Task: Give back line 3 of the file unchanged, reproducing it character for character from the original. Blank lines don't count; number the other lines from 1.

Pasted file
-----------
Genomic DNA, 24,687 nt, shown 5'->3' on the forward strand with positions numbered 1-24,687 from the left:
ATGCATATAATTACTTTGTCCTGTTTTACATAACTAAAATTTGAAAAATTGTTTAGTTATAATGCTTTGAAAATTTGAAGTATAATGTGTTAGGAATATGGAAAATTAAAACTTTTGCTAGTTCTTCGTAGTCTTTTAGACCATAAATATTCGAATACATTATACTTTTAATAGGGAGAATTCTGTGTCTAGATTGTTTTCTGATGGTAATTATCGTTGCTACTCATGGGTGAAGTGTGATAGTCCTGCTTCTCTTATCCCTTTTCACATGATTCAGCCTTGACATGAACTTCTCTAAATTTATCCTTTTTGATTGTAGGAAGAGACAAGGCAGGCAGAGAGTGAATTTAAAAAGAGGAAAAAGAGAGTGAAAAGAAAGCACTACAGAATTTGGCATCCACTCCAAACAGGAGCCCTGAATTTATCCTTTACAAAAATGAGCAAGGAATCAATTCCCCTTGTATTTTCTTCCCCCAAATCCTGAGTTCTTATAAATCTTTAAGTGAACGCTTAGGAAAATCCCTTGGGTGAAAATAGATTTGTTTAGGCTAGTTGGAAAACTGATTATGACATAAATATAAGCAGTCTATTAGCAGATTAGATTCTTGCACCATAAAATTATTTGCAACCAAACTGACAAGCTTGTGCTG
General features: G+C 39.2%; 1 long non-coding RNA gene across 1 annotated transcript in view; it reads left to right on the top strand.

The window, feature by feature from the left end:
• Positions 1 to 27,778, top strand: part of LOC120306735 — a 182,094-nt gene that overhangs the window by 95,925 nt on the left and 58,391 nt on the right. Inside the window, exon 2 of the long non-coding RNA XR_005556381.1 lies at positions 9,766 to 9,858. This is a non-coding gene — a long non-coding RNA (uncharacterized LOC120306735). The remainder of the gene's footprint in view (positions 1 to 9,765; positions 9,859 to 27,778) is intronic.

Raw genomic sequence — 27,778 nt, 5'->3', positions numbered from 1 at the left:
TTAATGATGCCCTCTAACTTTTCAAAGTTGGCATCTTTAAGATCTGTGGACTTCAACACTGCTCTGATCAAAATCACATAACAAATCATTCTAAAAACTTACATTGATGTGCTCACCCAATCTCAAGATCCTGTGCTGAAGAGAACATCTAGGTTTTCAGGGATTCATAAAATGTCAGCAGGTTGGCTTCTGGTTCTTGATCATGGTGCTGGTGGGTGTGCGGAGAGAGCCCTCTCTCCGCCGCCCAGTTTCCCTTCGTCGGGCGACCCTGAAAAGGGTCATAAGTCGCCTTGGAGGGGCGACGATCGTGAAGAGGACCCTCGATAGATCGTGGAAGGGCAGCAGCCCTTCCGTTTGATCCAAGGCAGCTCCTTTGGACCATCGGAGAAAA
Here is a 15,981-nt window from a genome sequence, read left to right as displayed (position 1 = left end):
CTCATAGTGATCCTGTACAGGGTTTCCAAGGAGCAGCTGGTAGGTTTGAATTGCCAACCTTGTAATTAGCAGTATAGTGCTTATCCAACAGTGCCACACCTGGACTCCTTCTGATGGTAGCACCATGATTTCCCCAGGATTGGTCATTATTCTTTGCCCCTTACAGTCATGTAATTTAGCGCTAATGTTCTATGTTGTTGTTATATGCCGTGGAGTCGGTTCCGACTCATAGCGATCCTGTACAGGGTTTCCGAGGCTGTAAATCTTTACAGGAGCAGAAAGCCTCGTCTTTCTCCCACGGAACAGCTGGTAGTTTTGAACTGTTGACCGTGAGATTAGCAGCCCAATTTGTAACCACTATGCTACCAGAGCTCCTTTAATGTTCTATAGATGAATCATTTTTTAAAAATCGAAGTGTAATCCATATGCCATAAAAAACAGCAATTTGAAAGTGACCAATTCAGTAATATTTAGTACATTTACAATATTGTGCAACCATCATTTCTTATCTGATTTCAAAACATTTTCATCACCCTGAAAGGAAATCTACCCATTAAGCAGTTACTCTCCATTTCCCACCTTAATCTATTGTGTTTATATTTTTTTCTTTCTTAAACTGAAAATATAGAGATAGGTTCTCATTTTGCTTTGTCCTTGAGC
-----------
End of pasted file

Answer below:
General features: G+C 39.2%; 1 long non-coding RNA gene across 1 annotated transcript in view; it reads left to right on the top strand.